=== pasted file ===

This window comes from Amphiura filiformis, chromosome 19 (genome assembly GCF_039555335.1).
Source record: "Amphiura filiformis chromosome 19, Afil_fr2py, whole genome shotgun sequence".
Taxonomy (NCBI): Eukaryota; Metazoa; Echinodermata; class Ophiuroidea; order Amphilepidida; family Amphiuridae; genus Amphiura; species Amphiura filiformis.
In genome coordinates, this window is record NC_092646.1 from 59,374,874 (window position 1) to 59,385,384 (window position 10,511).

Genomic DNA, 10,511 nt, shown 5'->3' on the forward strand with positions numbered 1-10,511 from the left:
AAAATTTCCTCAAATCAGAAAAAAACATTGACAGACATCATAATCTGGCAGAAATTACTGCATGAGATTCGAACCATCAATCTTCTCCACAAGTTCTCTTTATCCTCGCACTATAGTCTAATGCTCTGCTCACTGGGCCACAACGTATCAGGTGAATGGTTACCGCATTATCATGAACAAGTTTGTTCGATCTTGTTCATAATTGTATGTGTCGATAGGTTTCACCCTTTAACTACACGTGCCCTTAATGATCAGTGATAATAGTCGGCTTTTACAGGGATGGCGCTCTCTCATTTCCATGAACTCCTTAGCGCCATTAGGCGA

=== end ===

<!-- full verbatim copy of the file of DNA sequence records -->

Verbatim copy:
This window comes from Amphiura filiformis, chromosome 19 (genome assembly GCF_039555335.1).
Source record: "Amphiura filiformis chromosome 19, Afil_fr2py, whole genome shotgun sequence".
Taxonomy (NCBI): Eukaryota; Metazoa; Echinodermata; class Ophiuroidea; order Amphilepidida; family Amphiuridae; genus Amphiura; species Amphiura filiformis.
In genome coordinates, this window is record NC_092646.1 from 59,374,874 (window position 1) to 59,385,384 (window position 10,511).

Genomic DNA, 10,511 nt, shown 5'->3' on the forward strand with positions numbered 1-10,511 from the left:
AAAATTTCCTCAAATCAGAAAAAAACATTGACAGACATCATAATCTGGCAGAAATTACTGCATGAGATTCGAACCATCAATCTTCTCCACAAGTTCTCTTTATCCTCGCACTATAGTCTAATGCTCTGCTCACTGGGCCACAACGTATCAGGTGAATGGTTACCGCATTATCATGAACAAGTTTGTTCGATCTTGTTCATAATTGTATGTGTCGATAGGTTTCACCCTTTAACTACACGTGCCCTTAATGATCAGTGATAATAGTCGGCTTTTACAGGGATGGCGCTCTCTCATTTCCATGAACTCCTTAGCGCCATTAGGCGA